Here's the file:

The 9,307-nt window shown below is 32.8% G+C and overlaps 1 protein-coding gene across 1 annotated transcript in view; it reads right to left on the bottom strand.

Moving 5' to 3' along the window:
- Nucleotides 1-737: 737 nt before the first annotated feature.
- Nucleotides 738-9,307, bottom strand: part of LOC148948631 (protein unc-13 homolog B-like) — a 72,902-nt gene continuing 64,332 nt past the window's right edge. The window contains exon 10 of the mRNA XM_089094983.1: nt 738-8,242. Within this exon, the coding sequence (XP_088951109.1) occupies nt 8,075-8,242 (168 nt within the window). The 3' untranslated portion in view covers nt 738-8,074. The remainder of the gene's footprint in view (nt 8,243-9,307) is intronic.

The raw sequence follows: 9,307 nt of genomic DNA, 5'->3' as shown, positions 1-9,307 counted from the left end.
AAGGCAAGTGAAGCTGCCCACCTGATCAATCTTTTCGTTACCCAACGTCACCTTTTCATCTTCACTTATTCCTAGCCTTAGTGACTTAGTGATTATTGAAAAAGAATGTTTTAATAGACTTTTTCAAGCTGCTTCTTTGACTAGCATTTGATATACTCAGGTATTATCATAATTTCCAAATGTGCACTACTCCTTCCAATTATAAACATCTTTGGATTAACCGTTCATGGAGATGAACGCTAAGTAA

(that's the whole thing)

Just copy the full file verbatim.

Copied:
The 9,307-nt window shown below is 32.8% G+C and overlaps 1 protein-coding gene across 1 annotated transcript in view; it reads right to left on the bottom strand.

Moving 5' to 3' along the window:
- Nucleotides 1-737: 737 nt before the first annotated feature.
- Nucleotides 738-9,307, bottom strand: part of LOC148948631 (protein unc-13 homolog B-like) — a 72,902-nt gene continuing 64,332 nt past the window's right edge. The window contains exon 10 of the mRNA XM_089094983.1: nt 738-8,242. Within this exon, the coding sequence (XP_088951109.1) occupies nt 8,075-8,242 (168 nt within the window). The 3' untranslated portion in view covers nt 738-8,074. The remainder of the gene's footprint in view (nt 8,243-9,307) is intronic.

The raw sequence follows: 9,307 nt of genomic DNA, 5'->3' as shown, positions 1-9,307 counted from the left end.
AAGGCAAGTGAAGCTGCCCACCTGATCAATCTTTTCGTTACCCAACGTCACCTTTTCATCTTCACTTATTCCTAGCCTTAGTGACTTAGTGATTATTGAAAAAGAATGTTTTAATAGACTTTTTCAAGCTGCTTCTTTGACTAGCATTTGATATACTCAGGTATTATCATAATTTCCAAATGTGCACTACTCCTTCCAATTATAAACATCTTTGGATTAACCGTTCATGGAGATGAACGCTAAGTAA